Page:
Wednesday, August 7, 2013


This blog is something I've been thinking about doing for a while. Our after-dinner outing tonight gave me a great way to get started...

If you are looking for a new place to hike with your budding entomologists, grab your bug nets and containers and head to the Bruce Vento Nature Sanctuary, a 29-acre gem of a park just east of downtown Saint Paul.

The restored prairie, ponds, and stream provide habitat for insects galore. During our hour-long guided hike, sponsored by Saint Paul Parks & Rec, we netted a ton of grasshoppers, a meadowhawk dragonfly, a damselfly, a long-horned katydid, a cabbage white butterfly, and plenty of seeds from the lovely tall grasses. A U of MN entomologist was along to help identify our finds. Some of the other insects we learned about tonight were soldier beetles, a tarantula hawk wasp (which looks a bit like a giant winged ant), and a male leafcutter bee. Did you know that male bees don't have stingers?

I would have enjoyed hearing the guide's talk about the culture and history of the area, but I was too busy looking in kids' nets, helping them put critters into containers, and watching them squeal in delight or jump back in surprise at every new insect they encountered. Between the children's joy and the sunshine, I'd say it was a pretty great way to spend an evening.

Tips for Bug Hunting With Kids:
  • The best thing about bugs... they are everywhere! As much as I love exploring new parks, you don't have to go to a park to find them. A sidewalk crack, a parking lot, a patch of grass, a garden - these are all places your kids can observe insects.
  • Take containers - small plastic containers with lids work well. You can put the container in one hand, the lid in the other, and gently scrape an insect off a plant. After close observation, let the critter go.
  • Mesh bug nets are great for catching flying insects. They can usually be found at dollar stores. I try to keep at least one in the car. 
  • Sweep nets are made with durable fabric and are designed to be swept through tall grass. Here are some instructions for making your own.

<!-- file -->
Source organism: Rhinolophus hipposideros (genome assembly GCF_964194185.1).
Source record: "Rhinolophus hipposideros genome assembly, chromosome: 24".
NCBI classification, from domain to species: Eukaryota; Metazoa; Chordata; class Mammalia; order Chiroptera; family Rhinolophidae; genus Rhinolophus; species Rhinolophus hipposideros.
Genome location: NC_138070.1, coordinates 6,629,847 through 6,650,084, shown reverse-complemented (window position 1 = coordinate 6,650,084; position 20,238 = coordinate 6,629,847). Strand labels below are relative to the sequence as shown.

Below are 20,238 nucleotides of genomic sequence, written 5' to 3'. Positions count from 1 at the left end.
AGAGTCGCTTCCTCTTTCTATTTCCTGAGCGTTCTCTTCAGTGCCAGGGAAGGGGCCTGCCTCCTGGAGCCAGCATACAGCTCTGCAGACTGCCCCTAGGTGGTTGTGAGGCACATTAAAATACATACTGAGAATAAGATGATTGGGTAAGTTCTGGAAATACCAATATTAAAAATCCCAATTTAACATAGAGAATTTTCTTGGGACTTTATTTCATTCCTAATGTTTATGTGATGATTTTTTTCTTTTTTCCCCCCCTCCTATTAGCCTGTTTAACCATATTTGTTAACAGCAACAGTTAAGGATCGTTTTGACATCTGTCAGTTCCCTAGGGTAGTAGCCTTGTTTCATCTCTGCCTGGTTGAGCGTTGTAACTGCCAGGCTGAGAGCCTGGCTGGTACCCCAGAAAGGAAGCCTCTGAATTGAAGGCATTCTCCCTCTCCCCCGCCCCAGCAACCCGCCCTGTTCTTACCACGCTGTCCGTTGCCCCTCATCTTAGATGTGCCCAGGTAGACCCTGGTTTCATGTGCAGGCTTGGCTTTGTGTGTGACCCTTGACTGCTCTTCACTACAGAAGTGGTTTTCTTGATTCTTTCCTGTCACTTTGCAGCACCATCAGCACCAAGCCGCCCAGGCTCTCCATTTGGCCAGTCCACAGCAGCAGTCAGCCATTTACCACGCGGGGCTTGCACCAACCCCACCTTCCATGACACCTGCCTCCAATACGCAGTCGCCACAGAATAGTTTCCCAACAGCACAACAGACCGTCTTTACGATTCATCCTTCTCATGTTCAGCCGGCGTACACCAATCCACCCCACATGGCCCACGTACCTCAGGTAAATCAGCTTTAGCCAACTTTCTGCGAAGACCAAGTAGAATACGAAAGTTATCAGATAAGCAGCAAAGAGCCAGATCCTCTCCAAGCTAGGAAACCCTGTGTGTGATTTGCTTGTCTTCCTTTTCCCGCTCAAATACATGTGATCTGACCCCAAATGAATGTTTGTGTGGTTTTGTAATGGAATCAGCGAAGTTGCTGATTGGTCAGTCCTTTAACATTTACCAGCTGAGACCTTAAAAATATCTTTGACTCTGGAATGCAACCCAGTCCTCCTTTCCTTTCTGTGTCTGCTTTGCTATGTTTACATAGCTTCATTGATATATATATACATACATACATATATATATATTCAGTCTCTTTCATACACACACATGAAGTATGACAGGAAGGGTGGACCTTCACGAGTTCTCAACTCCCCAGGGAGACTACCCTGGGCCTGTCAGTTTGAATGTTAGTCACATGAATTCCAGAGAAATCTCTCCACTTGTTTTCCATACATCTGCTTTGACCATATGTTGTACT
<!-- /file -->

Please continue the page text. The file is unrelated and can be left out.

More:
• Prepare for the weather. Always have appropriate jackets and shoes. Take water and snacks. If kids aren't comfortable, everyone is miserable.
  • If you are squeamish or afraid of insects, try not to let your kids see it. 
  • Take some time to really look at an insect. Have your child describe it. If you don't know its name, make one up! Then try to identify it later. Help your child notice what the bug is doing, where it lives, and think about what it might eat or what might eat it.
  • And here's a song for you to help you learn and remember an insect's body parts (I know you've always been curious)...

Head, Thorax, Abdomen (sung to the tune of Head, Shoulders, Knees and Toes)
Head, thorax, abdomen, abdomen
Head, thorax, abdomen, abdomen
Two antennae, six legs, and an exoskeleton
Head, thorax, abdomen, abdomen

Literature Links
  • Are You a Dragonfly? by Judy Allen. This is part of Kingfisher's Backyard Books series, a great series of books about backyard critters. Considers the characteristics of an insect and compares them to a child. Great illustrations!
  • Ladybug Girl and Bumblebee Boy by Jacky Davis. I love the Ladybug Girl series, but this one in particular. A little girl dresses as a ladybug and goes on urban adventures to a neighborhood park, where she and other kids eventually form the Bug Squad.
  • Bumblebee at Apple Tree Lane, by Laura Gates Galvin. This is part of another series I love, the Smithsonian's Backyard Series. This one follows the life cycle of a bumblebee with language and illustrations that appeal to kids. We also love the one about chipmunks.


  1. Happy foray into the world of bugs and blogs, Dani!

  2. Welcome to the blogosphere. I expect some good stuff.

  3. Welcome to the wonderful world of blogging.